BRASILIA – A sister-in-law of the now-former treasurer of Brazil’s ruling Workers’ Party, or PT, who was arrested this week in connection with a massive bribery scandal centered on state-controlled oil giant Petrobras, was declared a fugitive on Thursday.
A court on Wednesday ordered the arrest of Marice Correa – a sister-in-law of the ex-PT treasurer, Joao Vaccari – but police said they were unable to locate her at her home or workplace and declared her a fugitive after 24 hours had lapsed since the warrant was issued.
Vaccari became the PT’s treasurer in 2005 after his predecessor, Delubio Soares, was implicated in a congressional vote-buying scandal that erupted during former President Luiz Inacio Lula da Silva’s 2003-2010 administration.
Vaccari is accused of soliciting irregular donations for PT political campaigns from leading Brazilian construction companies; those donations, according to police and prosecutors, stem from inflated contracts that those companies secured with Petrobras in exchange for bribes.
Authorities also are investigating a Sao Paulo print shop linked to PT-allied trade unions that may have been used to launder proceeds from the bribery and kickback scheme.
Vaccari, who was charged last month with corruption and money laundering, stepped down from his post after being arrested at his Sao Paulo home on Wednesday, the party said in a statement in which it expressed support for its former treasurer and his family.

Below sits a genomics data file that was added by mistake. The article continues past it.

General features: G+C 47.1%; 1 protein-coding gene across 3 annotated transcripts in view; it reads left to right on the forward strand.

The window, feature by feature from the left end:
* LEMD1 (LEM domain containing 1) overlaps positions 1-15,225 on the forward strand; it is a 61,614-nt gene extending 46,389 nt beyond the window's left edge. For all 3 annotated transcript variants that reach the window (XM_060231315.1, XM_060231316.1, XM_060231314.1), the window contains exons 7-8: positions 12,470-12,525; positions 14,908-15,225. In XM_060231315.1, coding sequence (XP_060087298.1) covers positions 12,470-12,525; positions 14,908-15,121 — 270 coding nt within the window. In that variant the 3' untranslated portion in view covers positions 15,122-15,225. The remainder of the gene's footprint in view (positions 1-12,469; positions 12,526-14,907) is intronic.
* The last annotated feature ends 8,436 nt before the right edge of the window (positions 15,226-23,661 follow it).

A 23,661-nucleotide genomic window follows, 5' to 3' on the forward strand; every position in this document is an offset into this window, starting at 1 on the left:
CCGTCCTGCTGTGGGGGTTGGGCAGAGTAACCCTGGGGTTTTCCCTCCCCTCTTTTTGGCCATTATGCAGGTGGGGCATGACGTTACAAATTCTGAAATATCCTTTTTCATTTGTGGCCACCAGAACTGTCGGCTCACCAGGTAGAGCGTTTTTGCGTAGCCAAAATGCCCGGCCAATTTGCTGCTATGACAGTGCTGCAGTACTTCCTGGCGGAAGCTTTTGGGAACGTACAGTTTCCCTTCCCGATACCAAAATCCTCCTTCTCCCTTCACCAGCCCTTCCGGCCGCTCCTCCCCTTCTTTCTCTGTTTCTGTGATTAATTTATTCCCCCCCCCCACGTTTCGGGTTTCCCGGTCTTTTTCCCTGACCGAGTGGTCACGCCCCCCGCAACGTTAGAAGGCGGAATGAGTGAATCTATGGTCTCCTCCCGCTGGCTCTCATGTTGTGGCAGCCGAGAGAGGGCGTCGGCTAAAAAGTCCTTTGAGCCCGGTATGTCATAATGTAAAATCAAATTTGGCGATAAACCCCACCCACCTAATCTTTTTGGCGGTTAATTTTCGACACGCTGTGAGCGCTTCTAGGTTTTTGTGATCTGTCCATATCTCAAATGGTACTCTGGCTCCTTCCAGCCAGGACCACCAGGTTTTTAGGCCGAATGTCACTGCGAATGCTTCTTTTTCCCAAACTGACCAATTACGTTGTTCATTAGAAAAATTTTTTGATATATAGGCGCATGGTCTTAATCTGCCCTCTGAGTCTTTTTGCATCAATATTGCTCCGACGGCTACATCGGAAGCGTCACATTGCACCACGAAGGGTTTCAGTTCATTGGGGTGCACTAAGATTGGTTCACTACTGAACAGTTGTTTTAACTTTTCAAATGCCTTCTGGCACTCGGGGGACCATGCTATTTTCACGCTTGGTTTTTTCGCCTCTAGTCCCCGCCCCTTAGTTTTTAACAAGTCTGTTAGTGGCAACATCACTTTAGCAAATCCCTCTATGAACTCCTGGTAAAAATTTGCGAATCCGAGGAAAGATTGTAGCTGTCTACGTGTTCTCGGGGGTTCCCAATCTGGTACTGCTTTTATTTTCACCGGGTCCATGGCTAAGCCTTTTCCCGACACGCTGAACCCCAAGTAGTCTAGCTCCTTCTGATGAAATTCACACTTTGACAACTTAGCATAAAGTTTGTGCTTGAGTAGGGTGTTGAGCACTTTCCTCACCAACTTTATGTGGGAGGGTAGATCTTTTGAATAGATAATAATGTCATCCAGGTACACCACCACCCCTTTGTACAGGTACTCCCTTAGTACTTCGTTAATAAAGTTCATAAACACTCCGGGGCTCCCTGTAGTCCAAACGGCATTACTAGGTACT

President Dilma Rousseff, a former Petrobras chairwoman whose approval rating has plunged to around 13 percent amid the scandal, has sought to distance herself from the corruption case and has not yet commented on Vaccari’s arrest.
Thus far in the investigation, police have detained five former Petrobras executives as well as owners and executives of construction companies that had contracts with Brazil’s largest company, which represents 12 percent of Brazilian gross domestic product.
Around 50 politicians suspected of benefiting from the corruption scheme, most of them allies of Rousseff, also are under investigation, including the heads of both houses of Brazil’s Congress.
The Brazilian construction and engineering companies suspected in the scheme, which investigators say dates back more than 10 years, allegedly inflated their invoices and split the extra money with corrupt Petrobras officials, while also setting aside some of the loot to pay off politicians who provided cover for the graft.